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Fun Fact: Almond milk with ground cinnamon and pure maple syrup is literally one of the most beautifully delicious things in the world

rbpmw:

Just discovered this incredible color lithograph depicting Bob Blackburn at work. It’s by Ronald Joseph, currently in the Smithsonian Collection:
http://americanart.si.edu/collections/search/artwork/?id=71807
Beautiful!

rbpmw:

Just discovered this incredible color lithograph depicting Bob Blackburn at work. It’s by Ronald Joseph, currently in the Smithsonian Collection:

http://americanart.si.edu/collections/search/artwork/?id=71807

Beautiful!

printeresting:

Matt Neff is killing it at The Print Center.

printeresting:

Matt Neff is killing it at The Print Center.

trekwaffle:

itreallyisthelittlethings:

museaway:

obsidianembrace:

sconesforjustice:

thetrekkiehasthephonebox:

bcleazy:

“We just figured that would be a great reference, and we loved that Kirk didn’t remember her,” says Orci. “It’s an in-joke that also speaks volumes about his character when it comes to women. That’s why we used it.”

I HATE THIS KIND OF SHIT FROM THE REBOOT MOVIES, KIRK IS NOT AN OVERSEXED ASSHOLE OKAY WHEN HE MEETS PEOPLE HE CARES ABOUT PEOPLE, TOS KIRK IS A LADY-KILLER YEAH BUT HE GENUINELY ENJOYS THEIR COMPANY AND THINKS ON THEIR TIME TOGETHER FONDLY, KIRK ISN’T A DOUCHEBAG OKAY BOB ORCI GET THAT THROUGH YOUR HEAD

The fact that he forgot A MEMBER OF HIS OWN CREW is just another level to me.

Fuck Orci.

# Can we as the fandom collectively agree that THIS DID NOT ACTUALLY HAPPEN? # Don’t get me wrong. # We all make mistakes when we’re younger and some of us sleep we people we shouldn’t. # But this was a crew member # someone who worked with McCoy # who (we can deduce) applied for a transfer because of the way Kirk treated her. # It’s not funny. # It’s completely out of touch with Roddenberry’s vision for Trek. # Remember what Kirk said in ‘The Naked Time’? # Because I do. # He said to Spock # ’You’re allowed to notice her. The Captain’s not permitted.’ # And I don’t want to hear that AOS Kirk is 1) young and 2) grew up without a father. # This was not not not in the spirit of his character and I refuse to accept that it happened. # rant # star trek into darkness # I forgot how much this movie pissed me off

(tags from museaway)

I’m on board with this idea. I actually just assumed that Chapel was at the academy or something at the time because it didn’t occur to me to think of Kirk fooling around with his crew, but now that it’s been suggested, I’m pissed again. I want to lock Abrams and company into a small room and make them watch the original series. We can even pause after each scene that proves Jim Kirk is not the asshole they want him to be.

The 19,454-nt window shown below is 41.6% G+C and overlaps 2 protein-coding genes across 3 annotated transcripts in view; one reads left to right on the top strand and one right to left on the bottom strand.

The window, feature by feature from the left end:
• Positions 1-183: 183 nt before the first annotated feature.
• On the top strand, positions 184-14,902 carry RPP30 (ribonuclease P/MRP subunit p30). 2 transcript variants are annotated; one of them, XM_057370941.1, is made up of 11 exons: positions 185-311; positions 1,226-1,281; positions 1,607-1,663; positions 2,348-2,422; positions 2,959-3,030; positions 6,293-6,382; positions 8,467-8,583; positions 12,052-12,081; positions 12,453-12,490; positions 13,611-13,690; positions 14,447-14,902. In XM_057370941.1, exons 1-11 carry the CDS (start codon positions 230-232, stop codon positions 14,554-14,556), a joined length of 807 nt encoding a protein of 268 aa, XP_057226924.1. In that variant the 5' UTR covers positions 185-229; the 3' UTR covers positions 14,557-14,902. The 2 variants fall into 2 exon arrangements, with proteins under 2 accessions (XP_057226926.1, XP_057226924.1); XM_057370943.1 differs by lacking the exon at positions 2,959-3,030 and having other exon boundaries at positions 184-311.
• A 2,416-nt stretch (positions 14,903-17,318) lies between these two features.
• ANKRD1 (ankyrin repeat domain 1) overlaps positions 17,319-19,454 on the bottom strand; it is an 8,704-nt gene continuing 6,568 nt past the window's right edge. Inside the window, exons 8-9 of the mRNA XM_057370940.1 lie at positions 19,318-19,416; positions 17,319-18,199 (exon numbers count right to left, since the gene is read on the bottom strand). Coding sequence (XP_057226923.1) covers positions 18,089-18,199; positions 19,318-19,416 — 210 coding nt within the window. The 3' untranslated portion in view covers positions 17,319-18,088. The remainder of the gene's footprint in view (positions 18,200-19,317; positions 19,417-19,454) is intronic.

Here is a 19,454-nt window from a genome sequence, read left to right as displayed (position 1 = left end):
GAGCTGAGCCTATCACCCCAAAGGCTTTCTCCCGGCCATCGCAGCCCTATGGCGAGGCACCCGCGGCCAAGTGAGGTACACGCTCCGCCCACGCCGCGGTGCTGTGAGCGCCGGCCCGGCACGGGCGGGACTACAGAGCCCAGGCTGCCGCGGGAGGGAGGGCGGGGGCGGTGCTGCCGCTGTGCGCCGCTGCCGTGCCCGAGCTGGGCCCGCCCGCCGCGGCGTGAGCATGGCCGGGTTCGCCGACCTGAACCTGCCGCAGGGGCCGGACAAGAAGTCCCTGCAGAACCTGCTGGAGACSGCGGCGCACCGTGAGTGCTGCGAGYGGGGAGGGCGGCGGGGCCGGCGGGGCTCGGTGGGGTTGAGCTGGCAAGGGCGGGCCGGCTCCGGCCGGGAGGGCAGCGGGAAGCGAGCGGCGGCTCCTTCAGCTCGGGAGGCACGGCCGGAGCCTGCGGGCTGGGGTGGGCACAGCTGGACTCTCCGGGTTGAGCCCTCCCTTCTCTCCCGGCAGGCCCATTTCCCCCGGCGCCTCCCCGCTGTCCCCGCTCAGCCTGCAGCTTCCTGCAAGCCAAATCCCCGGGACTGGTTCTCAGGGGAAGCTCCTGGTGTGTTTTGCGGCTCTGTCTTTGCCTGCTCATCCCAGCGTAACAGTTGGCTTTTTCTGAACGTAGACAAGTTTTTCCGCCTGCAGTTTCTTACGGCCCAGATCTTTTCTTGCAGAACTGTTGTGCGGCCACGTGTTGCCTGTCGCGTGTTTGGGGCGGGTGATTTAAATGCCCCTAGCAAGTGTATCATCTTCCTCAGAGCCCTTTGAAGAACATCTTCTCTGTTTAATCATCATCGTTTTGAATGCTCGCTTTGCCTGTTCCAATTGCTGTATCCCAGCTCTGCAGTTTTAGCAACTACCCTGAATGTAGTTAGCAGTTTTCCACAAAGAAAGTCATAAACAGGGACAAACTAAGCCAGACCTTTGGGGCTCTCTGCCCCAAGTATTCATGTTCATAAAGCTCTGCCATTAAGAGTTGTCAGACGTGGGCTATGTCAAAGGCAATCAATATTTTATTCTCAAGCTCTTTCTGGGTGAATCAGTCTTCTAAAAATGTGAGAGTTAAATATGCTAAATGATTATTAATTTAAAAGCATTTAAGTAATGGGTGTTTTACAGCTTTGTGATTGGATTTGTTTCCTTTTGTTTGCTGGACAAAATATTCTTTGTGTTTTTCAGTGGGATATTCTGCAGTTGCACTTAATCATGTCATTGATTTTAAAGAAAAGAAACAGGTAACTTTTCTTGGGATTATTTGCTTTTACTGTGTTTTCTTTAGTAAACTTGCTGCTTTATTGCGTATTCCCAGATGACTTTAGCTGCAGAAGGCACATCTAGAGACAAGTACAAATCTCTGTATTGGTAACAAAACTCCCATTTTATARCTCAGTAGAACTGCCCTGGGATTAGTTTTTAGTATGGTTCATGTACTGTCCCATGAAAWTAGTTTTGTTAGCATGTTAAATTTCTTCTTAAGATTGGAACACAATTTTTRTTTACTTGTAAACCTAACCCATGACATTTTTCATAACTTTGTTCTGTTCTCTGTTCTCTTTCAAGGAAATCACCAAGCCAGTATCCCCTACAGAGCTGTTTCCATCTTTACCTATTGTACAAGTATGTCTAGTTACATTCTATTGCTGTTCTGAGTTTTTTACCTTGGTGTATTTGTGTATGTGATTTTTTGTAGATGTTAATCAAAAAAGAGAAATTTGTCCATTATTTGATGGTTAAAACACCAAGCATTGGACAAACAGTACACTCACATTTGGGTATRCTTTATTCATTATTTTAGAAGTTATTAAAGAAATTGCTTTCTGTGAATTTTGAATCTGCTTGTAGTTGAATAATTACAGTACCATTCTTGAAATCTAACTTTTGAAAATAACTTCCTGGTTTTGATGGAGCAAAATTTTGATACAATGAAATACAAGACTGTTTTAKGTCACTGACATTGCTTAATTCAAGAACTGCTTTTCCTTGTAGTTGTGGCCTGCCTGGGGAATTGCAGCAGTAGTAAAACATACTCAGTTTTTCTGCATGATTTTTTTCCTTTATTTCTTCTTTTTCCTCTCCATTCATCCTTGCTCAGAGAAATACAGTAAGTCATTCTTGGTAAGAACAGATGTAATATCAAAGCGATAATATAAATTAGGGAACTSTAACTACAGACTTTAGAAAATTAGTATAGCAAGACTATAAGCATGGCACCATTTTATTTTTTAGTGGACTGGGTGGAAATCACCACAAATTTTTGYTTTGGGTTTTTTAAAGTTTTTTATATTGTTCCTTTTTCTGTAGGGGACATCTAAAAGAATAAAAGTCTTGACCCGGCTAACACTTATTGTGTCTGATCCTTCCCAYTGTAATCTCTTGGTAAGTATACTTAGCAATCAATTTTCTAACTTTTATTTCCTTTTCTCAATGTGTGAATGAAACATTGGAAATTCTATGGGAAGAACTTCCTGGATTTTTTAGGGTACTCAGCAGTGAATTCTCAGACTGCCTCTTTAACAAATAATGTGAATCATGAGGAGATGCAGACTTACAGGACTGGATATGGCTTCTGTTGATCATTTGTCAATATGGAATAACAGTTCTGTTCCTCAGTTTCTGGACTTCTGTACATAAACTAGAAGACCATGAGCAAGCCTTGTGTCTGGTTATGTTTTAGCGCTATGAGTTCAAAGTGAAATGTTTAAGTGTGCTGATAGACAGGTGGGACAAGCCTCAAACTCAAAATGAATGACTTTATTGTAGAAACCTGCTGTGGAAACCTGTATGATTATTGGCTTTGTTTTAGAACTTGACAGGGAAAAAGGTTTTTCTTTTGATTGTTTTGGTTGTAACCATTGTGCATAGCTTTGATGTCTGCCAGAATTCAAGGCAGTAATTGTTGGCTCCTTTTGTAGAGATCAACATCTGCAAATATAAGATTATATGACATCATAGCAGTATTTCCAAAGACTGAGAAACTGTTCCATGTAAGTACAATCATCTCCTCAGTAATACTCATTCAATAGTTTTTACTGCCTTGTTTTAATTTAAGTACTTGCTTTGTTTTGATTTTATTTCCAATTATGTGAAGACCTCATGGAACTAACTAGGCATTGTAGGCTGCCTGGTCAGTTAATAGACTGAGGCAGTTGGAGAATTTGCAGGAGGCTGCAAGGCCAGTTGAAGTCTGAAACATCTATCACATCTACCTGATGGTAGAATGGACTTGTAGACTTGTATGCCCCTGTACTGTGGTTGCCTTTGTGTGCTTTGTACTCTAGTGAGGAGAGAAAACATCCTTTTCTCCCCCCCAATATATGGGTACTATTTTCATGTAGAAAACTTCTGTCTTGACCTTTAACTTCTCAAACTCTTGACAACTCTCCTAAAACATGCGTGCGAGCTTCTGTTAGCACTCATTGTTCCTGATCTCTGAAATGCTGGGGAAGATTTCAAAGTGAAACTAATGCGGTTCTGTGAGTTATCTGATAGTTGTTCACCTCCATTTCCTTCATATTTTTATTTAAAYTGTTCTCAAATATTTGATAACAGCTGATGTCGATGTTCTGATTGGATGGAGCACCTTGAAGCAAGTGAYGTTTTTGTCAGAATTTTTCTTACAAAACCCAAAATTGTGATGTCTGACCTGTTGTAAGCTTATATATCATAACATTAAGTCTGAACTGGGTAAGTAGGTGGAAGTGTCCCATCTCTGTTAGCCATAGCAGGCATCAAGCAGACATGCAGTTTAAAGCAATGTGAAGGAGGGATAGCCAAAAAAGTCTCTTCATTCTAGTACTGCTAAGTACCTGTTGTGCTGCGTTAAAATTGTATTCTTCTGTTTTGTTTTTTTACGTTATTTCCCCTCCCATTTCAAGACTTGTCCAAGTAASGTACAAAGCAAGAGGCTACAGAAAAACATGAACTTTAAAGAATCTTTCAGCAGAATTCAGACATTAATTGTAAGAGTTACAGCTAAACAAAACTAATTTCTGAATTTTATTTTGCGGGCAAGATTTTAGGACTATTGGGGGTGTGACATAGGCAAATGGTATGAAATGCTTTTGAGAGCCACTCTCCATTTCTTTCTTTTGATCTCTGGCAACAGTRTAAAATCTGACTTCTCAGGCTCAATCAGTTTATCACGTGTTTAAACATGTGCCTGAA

McCoy addresses her in STXI (He calls to her off screen, “Nurse Chapel”) so I have always assumed she’s the same age and probably served with them, hence the line about her being “much happier” on the other ship. I forget its name. I hate this movie. 

EW. 

Everyone has made such great points regarding these characters and how they are portrayed and I agree completely. So I’d like to take a moment and talk about the actors.

In the first movie the film makers chose to honor the original cast members that had passed - DeForest Kelley, aka Leonard McCoy and James Doohan aka Montgomery Scott.

They did this with James Doohan’s son dressed as an engineer and having a cameo with the ‘new’ Scotty, and by hiring Karl Urban to play McCoy. (if you think his portrayal of McCoy was anything but a love letter to Deforest and McCoy, you are wrong. Leonard Nimoy says so) Both Karl and Simon have spoken very positively and graciously about their predecessors.

Majel Barrett-Roddenberry, the actress that played Christine Chapel died prior to the release of the reboot, but after it had been filmed. Because of the timing I was ok with her not being recognized or honored the way DeForest Kelley and James Doohan had. There was always the next movie right?

This is how they choose to ‘honor’ Majel Barrett-Roddenberry.

And this is not an attempt to take anything away from DeForest Kelley and James Doohan, or to down play their contributions to their iconic roles. They each played their character over many, many years and over several series- in TOS, TAS, movies and each had an episode of ST:TNG. But I would just like to point out a few things about Majel Barrett-Roddenberry.

Copy/pasted from memory alpha:

Barrett was the only performer to have had a role on all of the Star Trek series – usually not as a character but as the voice of the various computers used throughout the series. She also supplied the voice of the Enterprise computer in five of the Star Trek films- spanning all three film series (Original Series, The Next Generation Series, and the Alternate Reality Series).